Exchange-traded funds (ETFs) are one of the greatest financial innovations in recent years. ETFs, which are essentially investment funds traded like other securities on securities exchange, much like stocks, have enjoyed remarkable success since being introduced in the 1980s. The global ETF industry, and its related products, is now estimated to have assets worth $2.6 trillion listed on 61 exchanges. Not to be left behind, Africa has steadily been growing its share in this burgeoning industry. Currently, there are six nations offering ETFs: South Africa, Botswana, Ghana, Nigeria, Egypt and Namibia. South Africa, a long-time leader in this area, has 34 ETFs ranging from those based on indexes to those based on commodities.
Kenya, through the Nairobi Securities Exchange (NSE), is seeking to become the latest entrant. In a bid to raise its profile, the Capital Markets Authority (CMA) of Kenya has been planning to launch the new product since July 2013. Partly aimed at attracting foreign investors, the expected launch comes at a time when the local equity market is increasingly attracting international investor interest. As the global markets become increasingly correlated, forcing portfolio managers around the world to become more familiar with frontier markets such as Kenya’s, it appears the new product is set to meet ready demand.
NSE’s Head of Market and Product Development, Donald Ouma, says that ETFs will be an affordable form of investment for retail investors as they give broad exposure to equities without having to spend a huge amount of cash. The new product promises to give investors the ability to track indices of various stocks spread out in various countries that would otherwise have been expensive or tricky to come by before.
Furthermore, ETFs are expected to improve liquidity of the overall market which currently spots turnover rates lower than 10%. The low fee structure also means benefits from the relatively lower expense ratios are passed to the investor. Locally, the average mutual fund charges an advertised management fee of 2%. The new product is also set to give easy access to alternative assets such as oil, gold and currencies. The latter could have come handy this year as the local currency lost nearly 5% of its value against the US dollar.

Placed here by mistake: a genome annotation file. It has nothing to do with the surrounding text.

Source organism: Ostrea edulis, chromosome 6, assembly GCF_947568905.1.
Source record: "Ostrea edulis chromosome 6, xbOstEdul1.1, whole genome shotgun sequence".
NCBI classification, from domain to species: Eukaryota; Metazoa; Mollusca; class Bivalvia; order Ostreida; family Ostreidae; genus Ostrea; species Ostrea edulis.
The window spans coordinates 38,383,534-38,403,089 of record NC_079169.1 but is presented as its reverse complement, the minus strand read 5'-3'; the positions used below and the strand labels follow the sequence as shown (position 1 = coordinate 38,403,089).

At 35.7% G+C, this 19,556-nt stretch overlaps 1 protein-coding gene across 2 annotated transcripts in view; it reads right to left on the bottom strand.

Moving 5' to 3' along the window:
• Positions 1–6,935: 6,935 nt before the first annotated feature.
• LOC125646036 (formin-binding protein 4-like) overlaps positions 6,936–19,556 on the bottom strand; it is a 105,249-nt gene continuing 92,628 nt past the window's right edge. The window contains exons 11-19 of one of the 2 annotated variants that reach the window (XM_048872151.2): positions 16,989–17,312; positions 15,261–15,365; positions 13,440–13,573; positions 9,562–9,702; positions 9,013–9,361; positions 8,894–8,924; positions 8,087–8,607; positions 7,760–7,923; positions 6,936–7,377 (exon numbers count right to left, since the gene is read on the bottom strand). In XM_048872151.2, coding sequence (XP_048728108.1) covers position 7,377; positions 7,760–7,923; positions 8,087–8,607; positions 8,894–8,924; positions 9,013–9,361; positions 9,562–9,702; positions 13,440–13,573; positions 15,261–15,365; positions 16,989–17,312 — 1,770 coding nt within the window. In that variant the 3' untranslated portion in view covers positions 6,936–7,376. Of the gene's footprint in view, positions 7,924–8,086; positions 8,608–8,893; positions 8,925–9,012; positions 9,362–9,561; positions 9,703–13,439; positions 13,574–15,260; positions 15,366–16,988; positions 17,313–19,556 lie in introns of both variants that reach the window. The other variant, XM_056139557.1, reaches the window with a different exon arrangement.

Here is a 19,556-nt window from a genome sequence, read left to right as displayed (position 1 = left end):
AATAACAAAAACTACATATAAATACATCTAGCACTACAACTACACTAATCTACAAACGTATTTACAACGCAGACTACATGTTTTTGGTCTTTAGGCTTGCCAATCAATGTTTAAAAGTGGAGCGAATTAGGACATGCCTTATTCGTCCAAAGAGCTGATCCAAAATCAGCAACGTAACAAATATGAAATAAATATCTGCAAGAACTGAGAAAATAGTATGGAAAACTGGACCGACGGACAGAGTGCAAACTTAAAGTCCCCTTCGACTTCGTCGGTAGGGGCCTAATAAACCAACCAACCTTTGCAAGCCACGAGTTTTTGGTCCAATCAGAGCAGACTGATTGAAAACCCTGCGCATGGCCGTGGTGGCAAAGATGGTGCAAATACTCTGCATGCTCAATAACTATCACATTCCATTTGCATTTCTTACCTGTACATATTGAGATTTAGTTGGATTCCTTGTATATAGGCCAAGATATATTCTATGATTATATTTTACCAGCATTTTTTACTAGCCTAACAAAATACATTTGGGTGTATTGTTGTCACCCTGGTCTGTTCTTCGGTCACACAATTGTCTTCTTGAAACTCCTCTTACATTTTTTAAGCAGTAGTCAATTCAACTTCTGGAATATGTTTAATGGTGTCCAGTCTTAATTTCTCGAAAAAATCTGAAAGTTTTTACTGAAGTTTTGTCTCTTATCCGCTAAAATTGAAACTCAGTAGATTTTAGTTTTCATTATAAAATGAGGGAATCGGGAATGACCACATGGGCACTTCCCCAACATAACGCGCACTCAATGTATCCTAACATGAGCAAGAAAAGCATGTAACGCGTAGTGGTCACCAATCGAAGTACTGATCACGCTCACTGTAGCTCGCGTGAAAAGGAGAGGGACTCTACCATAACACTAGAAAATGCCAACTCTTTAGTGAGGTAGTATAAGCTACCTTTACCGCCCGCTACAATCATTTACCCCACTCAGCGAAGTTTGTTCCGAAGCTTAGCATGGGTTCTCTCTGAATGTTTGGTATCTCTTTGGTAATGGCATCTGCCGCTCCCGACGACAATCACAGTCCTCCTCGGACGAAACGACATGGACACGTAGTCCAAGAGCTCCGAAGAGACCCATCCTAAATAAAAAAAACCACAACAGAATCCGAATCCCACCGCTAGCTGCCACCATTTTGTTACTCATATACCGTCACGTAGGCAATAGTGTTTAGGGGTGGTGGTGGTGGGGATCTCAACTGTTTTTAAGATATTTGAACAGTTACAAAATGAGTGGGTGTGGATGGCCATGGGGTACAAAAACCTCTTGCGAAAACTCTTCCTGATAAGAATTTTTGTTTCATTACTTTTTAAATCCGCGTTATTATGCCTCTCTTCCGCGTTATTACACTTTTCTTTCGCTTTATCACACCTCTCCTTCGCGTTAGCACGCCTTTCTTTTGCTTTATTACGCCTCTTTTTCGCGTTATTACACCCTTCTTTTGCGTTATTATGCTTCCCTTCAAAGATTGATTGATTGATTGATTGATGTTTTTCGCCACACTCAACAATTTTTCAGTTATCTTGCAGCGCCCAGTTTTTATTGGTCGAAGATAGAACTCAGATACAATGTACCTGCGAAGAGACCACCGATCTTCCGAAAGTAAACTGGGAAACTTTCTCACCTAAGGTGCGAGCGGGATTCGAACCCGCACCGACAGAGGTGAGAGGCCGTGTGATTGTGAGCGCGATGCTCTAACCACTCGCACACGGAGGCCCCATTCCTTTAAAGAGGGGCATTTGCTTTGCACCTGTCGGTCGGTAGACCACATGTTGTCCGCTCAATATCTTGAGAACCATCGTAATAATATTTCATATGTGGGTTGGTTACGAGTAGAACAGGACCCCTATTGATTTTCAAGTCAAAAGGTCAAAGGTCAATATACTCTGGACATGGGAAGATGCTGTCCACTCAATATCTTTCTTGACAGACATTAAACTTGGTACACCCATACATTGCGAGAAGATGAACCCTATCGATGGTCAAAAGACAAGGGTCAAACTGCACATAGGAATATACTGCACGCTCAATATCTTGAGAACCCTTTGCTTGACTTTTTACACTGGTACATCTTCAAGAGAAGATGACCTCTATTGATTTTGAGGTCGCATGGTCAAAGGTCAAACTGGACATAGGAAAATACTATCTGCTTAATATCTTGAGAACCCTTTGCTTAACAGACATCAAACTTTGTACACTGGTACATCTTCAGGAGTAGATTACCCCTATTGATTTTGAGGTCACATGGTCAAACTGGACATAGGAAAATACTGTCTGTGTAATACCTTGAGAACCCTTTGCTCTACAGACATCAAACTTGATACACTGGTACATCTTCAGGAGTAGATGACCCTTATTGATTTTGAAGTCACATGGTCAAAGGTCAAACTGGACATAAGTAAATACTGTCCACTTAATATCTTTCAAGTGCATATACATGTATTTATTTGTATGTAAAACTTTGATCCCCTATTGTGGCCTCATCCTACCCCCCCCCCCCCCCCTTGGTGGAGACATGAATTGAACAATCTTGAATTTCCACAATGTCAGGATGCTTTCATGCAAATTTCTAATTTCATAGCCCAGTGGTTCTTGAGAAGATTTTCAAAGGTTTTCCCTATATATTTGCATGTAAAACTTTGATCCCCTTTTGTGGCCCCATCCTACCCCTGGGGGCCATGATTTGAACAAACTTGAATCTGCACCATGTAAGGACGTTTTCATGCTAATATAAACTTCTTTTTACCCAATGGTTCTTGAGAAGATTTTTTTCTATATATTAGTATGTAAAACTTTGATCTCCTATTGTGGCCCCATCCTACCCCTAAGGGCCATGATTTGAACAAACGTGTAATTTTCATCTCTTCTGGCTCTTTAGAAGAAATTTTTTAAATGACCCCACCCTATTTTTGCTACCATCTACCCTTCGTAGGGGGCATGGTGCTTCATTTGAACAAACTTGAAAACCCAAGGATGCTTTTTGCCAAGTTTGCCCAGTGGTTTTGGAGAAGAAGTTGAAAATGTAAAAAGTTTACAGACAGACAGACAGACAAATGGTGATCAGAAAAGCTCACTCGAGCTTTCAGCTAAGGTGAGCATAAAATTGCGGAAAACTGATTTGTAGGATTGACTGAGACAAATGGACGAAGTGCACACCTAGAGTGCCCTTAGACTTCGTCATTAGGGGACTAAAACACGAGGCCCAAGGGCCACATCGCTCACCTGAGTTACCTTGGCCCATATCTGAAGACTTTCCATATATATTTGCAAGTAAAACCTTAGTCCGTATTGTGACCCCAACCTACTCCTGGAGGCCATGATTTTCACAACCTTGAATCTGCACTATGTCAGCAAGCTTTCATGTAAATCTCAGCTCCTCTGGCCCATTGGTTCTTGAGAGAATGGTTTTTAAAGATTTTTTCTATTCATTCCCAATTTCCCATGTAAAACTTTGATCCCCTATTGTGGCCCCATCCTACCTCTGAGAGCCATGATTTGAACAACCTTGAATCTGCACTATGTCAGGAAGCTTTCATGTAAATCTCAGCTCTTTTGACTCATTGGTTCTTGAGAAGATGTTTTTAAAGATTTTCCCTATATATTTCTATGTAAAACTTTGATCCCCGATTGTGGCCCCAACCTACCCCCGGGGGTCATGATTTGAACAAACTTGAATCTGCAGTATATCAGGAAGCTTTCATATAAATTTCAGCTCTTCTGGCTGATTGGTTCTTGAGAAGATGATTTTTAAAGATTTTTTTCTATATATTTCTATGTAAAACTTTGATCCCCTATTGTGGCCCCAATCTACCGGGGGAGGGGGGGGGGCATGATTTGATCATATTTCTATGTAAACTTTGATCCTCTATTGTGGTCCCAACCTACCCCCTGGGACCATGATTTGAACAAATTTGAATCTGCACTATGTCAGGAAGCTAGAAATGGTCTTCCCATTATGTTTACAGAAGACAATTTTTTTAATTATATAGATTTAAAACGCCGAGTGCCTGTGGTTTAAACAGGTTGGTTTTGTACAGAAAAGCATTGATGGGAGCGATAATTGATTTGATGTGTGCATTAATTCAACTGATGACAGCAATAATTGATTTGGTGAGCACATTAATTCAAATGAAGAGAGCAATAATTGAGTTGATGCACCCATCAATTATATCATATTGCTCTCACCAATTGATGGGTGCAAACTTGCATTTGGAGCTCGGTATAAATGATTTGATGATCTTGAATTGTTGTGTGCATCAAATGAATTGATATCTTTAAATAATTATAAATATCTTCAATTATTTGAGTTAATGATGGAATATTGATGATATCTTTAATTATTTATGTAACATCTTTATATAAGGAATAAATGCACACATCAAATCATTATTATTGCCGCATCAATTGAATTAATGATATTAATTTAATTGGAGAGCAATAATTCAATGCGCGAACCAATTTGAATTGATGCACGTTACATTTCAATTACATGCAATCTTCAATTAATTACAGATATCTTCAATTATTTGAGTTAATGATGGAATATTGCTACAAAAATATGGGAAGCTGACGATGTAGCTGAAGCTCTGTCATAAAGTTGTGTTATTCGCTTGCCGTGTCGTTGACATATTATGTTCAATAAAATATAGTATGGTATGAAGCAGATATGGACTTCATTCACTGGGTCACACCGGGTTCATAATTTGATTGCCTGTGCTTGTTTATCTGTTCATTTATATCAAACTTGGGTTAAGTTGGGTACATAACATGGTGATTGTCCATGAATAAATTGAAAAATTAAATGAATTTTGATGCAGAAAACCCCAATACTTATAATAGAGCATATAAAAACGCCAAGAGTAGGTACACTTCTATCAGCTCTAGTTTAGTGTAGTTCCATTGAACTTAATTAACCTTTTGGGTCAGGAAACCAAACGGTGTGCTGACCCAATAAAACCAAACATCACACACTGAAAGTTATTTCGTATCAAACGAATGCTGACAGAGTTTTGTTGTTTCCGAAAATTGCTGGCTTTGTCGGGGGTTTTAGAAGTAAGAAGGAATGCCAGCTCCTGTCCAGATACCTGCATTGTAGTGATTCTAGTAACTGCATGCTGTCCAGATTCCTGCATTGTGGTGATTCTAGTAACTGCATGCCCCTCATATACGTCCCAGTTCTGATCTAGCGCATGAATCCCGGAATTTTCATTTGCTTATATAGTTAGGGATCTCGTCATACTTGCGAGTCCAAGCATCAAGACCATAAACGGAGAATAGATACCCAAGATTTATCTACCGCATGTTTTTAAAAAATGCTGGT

However, limited available exposure could leave potential growth opportunities out of reach of ETF investors. Since the NSE’s main index is still limited to a small number of stocks, ETF promoters may find it challenging to achieve a respectable scale. Another potential roadblock could be slow retail acceptance. According to the Ernst & Young, EY Global ETF Survey: 2015 and beyond, outside the US, the ETF industry’s biggest long-term challenge is low retail adoption. With no way around this, acceptance by retail investors will certainly take time to realize despite huge potential for retail growth. Nevertheless, the benefits outweigh the challenges.
In the initial years, I see Kenya’s ETF industry dominated by very large funds and issuers such as the FTSE Group. The latter, which already has two off-shore NSE-based tradable indexes; FTSE NSE Kenya 15 Index and FTSE NSE 25 Index, plans to list its FTSE-based indexes. South African group, Absa Capital, is said to be in talks with CMA and NSE to list its gold-backed ETF, the New Gold ETF. More large-scale issuers are likely to enter the market. Ultimately, this will strengthen the industry’s outlook by giving investors a broader choice of ETF promoters and product range.
Moving forward, as the growing wave of international interest continues to focus on markets like Kenya, certain key factors will be crucial to ensure the success of the new industry; price transparency, education, investor engagement, patience, liquidity and technology. If ETFs are to fulfil their undoubted potential for long-term growth, all the stakeholders need to ensure that these building blocks are in place. If this happens, then NSE-listed ETFs could easily revolutionize the securities markets in the region.